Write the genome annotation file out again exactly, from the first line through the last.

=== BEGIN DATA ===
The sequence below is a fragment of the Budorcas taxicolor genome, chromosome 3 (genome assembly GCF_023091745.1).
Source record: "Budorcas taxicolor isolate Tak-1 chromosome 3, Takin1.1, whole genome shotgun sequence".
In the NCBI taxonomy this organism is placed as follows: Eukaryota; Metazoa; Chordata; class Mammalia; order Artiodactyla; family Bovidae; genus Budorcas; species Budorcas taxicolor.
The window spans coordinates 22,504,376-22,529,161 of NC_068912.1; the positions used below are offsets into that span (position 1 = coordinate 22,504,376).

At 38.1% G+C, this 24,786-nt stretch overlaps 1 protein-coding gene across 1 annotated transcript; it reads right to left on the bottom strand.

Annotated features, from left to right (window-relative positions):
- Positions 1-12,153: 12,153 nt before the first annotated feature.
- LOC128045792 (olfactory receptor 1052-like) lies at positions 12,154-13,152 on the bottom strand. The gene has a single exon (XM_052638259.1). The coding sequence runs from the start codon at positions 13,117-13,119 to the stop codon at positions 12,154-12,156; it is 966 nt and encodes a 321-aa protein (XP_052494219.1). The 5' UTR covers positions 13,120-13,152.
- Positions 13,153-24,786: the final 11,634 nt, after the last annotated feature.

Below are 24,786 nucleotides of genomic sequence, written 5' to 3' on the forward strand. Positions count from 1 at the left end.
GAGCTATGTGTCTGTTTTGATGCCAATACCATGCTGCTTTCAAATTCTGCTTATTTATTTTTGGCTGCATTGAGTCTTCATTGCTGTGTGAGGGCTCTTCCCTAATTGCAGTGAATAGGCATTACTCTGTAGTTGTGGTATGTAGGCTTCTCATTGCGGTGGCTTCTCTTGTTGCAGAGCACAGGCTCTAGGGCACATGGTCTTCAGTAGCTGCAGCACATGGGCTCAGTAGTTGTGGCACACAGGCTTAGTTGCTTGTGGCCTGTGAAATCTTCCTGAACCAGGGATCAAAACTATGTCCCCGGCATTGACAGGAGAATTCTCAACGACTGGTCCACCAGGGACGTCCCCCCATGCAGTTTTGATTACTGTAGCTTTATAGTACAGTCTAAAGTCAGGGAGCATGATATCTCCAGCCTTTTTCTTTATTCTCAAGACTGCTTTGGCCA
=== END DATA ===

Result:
The sequence below is a fragment of the Budorcas taxicolor genome, chromosome 3 (genome assembly GCF_023091745.1).
Source record: "Budorcas taxicolor isolate Tak-1 chromosome 3, Takin1.1, whole genome shotgun sequence".
In the NCBI taxonomy this organism is placed as follows: Eukaryota; Metazoa; Chordata; class Mammalia; order Artiodactyla; family Bovidae; genus Budorcas; species Budorcas taxicolor.
The window spans coordinates 22,504,376-22,529,161 of NC_068912.1; the positions used below are offsets into that span (position 1 = coordinate 22,504,376).

At 38.1% G+C, this 24,786-nt stretch overlaps 1 protein-coding gene across 1 annotated transcript; it reads right to left on the bottom strand.

Annotated features, from left to right (window-relative positions):
- Positions 1-12,153: 12,153 nt before the first annotated feature.
- LOC128045792 (olfactory receptor 1052-like) lies at positions 12,154-13,152 on the bottom strand. The gene has a single exon (XM_052638259.1). The coding sequence runs from the start codon at positions 13,117-13,119 to the stop codon at positions 12,154-12,156; it is 966 nt and encodes a 321-aa protein (XP_052494219.1). The 5' UTR covers positions 13,120-13,152.
- Positions 13,153-24,786: the final 11,634 nt, after the last annotated feature.

Below are 24,786 nucleotides of genomic sequence, written 5' to 3' on the forward strand. Positions count from 1 at the left end.
GAGCTATGTGTCTGTTTTGATGCCAATACCATGCTGCTTTCAAATTCTGCTTATTTATTTTTGGCTGCATTGAGTCTTCATTGCTGTGTGAGGGCTCTTCCCTAATTGCAGTGAATAGGCATTACTCTGTAGTTGTGGTATGTAGGCTTCTCATTGCGGTGGCTTCTCTTGTTGCAGAGCACAGGCTCTAGGGCACATGGTCTTCAGTAGCTGCAGCACATGGGCTCAGTAGTTGTGGCACACAGGCTTAGTTGCTTGTGGCCTGTGAAATCTTCCTGAACCAGGGATCAAAACTATGTCCCCGGCATTGACAGGAGAATTCTCAACGACTGGTCCACCAGGGACGTCCCCCCATGCAGTTTTGATTACTGTAGCTTTATAGTACAGTCTAAAGTCAGGGAGCATGATATCTCCAGCCTTTTTCTTTATTCTCAAGACTGCTTTGGCCA